Algal blooms have closed more than 52 miles of the river's North Fork. Photo: Shenandoah County Sheriff's Office/Facebook

50+ Mile Stretch of Shenandoah Closed to Water Contact Due to Algal Blooms

Last week, the Virginia Department of Health (VDH) closed the 52.5-mile section of the Shenandoah River’s North Fork to water contact for people and dogs because of harmful algae blooms. It’s the first time they’ve ever resorted to this measure.

The VDH health advisory waters extend from the Deer Rapids Boat Ramp at Willow Grove downstream through Strasburg to the Riverton Boat Ramp near Fort Royal in Shenandoah and Warren counties. The cause VDH cited is toxic mats of green and blue-green algae (slimy or scummy materials) found in several areas of the river, lying on the bottom, floating on the surface, and collected along shorelines. Drinking water plants at Woodstock, Strasburg, and Winchester are working with state and county officials to protect the quality drinking water and continue to monitor for algal toxins at the plants’ intakes. 

This VDH map shows the stretch of river, from from parts of Edinburg up to Front Royal, where people shouldn’t swim or come in contact with the water. Red dots signify areas where harmful algal mats were detected.

You can check VDH’s interactive map for updates here.

It’s a bad time for these blooms. In summer, this section of the North Fork is popular for swimming, tubing, boating, and fishing.  VDH’s advice is, When in Doubt, Stay Out! Avoid swimming, wading, or letting your children or pets play in bodies of water that smells bad, looks discolored, or contains scum or algal mats that are widespread along the surface or the bottom.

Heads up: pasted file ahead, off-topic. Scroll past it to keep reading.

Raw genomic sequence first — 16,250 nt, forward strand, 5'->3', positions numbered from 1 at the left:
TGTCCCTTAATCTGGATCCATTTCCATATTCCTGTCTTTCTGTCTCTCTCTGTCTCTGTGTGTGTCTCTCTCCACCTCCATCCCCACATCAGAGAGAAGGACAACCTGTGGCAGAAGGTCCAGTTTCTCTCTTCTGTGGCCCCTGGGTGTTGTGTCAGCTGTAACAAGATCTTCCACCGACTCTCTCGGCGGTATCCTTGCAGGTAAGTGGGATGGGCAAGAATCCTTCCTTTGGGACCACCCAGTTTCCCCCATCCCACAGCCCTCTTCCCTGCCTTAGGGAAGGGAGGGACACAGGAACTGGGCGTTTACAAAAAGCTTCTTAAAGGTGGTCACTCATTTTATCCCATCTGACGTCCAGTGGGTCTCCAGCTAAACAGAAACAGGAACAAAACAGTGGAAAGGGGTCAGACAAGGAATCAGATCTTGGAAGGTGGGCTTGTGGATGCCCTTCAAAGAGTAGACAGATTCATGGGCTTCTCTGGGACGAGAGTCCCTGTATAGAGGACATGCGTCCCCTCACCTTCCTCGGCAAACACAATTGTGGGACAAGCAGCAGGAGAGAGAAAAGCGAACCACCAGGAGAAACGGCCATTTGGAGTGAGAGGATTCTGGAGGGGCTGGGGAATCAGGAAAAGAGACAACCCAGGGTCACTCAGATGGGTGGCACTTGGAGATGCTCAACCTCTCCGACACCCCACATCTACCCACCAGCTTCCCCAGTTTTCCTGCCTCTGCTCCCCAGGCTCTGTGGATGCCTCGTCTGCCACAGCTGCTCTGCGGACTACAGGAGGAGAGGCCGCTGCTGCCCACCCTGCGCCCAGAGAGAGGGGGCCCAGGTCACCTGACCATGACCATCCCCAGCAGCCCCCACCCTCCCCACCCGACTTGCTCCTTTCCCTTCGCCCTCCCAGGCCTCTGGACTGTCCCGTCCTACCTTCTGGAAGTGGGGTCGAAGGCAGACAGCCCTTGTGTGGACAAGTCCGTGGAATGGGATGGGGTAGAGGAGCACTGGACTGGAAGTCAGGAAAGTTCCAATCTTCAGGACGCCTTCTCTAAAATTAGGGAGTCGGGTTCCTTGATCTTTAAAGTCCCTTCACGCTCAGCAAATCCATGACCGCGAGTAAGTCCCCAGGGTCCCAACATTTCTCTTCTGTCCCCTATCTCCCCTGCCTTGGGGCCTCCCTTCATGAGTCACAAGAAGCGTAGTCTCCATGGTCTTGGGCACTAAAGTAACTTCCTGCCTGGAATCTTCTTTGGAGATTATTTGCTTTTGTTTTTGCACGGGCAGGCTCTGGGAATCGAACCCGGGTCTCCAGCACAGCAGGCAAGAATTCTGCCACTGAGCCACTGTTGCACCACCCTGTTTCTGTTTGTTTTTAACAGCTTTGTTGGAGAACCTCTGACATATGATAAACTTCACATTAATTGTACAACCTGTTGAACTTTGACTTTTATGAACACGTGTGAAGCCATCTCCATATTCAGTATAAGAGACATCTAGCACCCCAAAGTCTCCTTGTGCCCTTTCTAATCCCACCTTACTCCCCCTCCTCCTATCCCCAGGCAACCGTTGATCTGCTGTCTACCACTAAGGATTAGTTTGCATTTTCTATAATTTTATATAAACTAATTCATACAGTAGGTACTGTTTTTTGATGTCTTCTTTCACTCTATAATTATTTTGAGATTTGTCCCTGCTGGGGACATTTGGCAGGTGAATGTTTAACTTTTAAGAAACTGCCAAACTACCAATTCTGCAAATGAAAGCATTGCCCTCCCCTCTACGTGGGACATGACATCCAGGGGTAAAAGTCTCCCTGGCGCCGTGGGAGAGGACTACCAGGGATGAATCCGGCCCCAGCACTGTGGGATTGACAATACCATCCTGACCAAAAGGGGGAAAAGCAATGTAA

Chesapeake Bay Foundation (CBF) Virginia Senior Scientist, Dr. Joe Wood, said in a statement: 

“During the hottest part of the summer and peak of recreation on the Shenandoah, it’s a shame that people must stay out of the water to avoid toxic algae fed by pollution. These harmful algal blooms are a serious threat to our waterways and quality of life. Thankfully, Virginia is developing standards and pollution limits to protect people and river life from harmful algal blooms in the Shenandoah River. But these criteria aren’t yet final. The State Water Control Board should adopt and implement criteria to protect the Shenandoah from harmful algal blooms when they meet late this year.”

Wood also tells Bay Bulletin that the way to combat harmful algal blooms is to prevent phosphorus and nitrogen from entering streams from roadways, parking lots, farm fields, and other runoff sites.

“Virginia’s General Assembly made some valuable investments in wastewater treatment and septic systems during the recently completed special sessions that will help reduce the risk of such summertime blooms. We also applaud the efforts of all the Shenandoah Valley farmers who are fencing livestock out of streams, planting woody buffers along them, providing alternative watering sources, and installing other conservation practices.”

As Wood points out, investing in these strategies will make for fewer closures and more chances to enjoy Virginia rivers like the Shenandoah.

“Clean water is a precious right, and we all need to work towards protecting it.”

John Page Williams